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MEET MY FAMILY – AUNT LUCY MAE ANDERSON (PAYNE)

Aunt Lucy Mae Anderson

Aunt Lucy Mae Anderson

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Aunt Lucy Mae age 86

 

 

 

 

 

 

 

This is my Aunt Lucy Mae Anderson (Payne). She was the youngest of all of my dad’s siblings—the youngest girl and the youngest child. She had to watch and bury everyone else in her family, including my dad and Uncle Amos. She lived in Syracuse, NY with my Uncle Amos. They were funny together. I enjoyed them.

In 1999, she moved from Syracuse, NY to the midwest where my sisters and I live.
She moved one year after Uncle Amos passed away. She just couldn’t stay by herself anymore. As I write this post, I realize that like my dad and Uncle Amos, Aunt Lucy Mae didn’t talk much about their childhood or family. If we asked her about it, then she would talk about it. But if we didn’t ask, she didn’t tell. Those times were difficult and tragic for them.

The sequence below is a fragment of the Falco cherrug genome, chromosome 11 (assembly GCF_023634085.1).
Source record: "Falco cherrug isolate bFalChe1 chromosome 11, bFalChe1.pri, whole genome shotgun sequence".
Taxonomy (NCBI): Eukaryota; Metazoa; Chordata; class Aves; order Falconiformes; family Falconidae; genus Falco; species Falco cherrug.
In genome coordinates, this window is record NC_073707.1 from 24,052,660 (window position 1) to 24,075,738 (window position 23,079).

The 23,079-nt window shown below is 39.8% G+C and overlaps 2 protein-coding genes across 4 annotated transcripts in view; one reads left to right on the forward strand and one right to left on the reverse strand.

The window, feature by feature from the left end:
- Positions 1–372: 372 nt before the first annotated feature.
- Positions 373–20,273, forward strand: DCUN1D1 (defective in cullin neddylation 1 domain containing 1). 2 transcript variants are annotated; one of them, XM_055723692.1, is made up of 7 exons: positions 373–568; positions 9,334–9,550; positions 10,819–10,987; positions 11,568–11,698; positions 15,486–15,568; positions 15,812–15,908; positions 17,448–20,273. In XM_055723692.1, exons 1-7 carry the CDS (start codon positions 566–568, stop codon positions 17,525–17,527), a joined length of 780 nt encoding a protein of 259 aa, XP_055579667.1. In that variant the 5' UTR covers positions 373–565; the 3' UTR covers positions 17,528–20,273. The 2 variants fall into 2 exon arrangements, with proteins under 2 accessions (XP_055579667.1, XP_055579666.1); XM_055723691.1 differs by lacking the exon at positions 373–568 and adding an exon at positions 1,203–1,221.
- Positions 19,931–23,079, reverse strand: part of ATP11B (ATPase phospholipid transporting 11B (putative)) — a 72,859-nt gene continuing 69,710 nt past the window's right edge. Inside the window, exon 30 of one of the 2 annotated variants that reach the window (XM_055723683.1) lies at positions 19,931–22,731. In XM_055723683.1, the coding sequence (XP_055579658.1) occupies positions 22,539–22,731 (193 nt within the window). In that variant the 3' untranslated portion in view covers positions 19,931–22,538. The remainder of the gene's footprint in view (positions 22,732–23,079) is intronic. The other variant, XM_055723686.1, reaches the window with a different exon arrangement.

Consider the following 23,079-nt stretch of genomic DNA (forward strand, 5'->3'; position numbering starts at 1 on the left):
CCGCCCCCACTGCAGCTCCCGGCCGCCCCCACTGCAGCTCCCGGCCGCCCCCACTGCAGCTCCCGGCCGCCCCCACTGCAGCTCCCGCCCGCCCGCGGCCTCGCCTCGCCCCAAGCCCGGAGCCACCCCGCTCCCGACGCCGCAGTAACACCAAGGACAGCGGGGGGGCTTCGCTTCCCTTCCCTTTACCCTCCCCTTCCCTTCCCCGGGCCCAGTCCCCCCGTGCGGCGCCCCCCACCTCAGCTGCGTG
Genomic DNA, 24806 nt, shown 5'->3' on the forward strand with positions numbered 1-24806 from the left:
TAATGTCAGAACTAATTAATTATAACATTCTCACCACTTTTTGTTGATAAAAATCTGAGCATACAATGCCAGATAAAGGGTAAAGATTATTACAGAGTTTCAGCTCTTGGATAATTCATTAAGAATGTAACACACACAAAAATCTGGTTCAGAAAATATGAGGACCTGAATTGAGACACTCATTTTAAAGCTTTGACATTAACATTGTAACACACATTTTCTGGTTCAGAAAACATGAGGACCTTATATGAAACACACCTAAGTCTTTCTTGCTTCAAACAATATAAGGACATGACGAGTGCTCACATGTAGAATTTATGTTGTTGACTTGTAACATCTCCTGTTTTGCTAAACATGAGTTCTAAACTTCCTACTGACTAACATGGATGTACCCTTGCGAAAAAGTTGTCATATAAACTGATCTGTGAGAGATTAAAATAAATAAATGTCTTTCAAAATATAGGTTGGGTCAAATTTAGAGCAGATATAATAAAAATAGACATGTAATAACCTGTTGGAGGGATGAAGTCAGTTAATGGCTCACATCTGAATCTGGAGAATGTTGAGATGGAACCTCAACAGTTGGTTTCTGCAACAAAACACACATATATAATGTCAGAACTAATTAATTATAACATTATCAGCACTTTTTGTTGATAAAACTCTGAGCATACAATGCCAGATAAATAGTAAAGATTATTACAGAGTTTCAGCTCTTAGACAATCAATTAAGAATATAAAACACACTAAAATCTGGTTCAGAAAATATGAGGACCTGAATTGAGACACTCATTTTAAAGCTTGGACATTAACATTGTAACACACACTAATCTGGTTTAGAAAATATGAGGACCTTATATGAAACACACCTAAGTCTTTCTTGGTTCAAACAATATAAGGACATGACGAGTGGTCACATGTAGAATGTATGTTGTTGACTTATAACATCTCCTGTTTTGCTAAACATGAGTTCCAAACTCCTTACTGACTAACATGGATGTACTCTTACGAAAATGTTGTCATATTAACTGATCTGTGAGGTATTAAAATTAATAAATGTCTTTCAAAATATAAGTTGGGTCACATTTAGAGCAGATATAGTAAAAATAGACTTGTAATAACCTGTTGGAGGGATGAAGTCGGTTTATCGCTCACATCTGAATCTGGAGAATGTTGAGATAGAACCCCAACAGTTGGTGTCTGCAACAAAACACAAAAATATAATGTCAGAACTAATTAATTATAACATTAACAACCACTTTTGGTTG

I do remember that Aunt Lucy Mae buried the last of her mom’s siblings. Her Aunt Rose. (I was named after Aunt Rose). I hear she was a feisty woman, too. Must run in the genes.

It was Aunt Lucy Mae who told us of all the tragic things she remember that happened to her family. She remembered her brother, Uncle Jesse being killed. She was the younger sister who took flight with Uncle Amos and their mom when men came to kill them and take their land. She was the one who settled down somewhere else in Florida after that night of flight. She was beaten along with her mom when they wouldn’t tell cruel men where “Charlie” was. She was the one who told us that “Charlie came in the back door, and Charlie left out the back door.”

She came here to bury her brother in ’87. From time to time she would visit us. When she would visit we all would get together and go someplace. The last trip I remember taking with her as a family was to an apple orchard/cider mill. She moved here permanently in 1999. She never wanted to be alone and so even when my youngest sister got her in a nice senior citizens apartment, age was taking its toll on her and she got real thin, not eating. She would tell me, “I’m drinking my Ensure.” She deliberately went into a nursing home, where others were, so that she’d be surrounded by people. My youngest sister saw to her needs and always cared for her.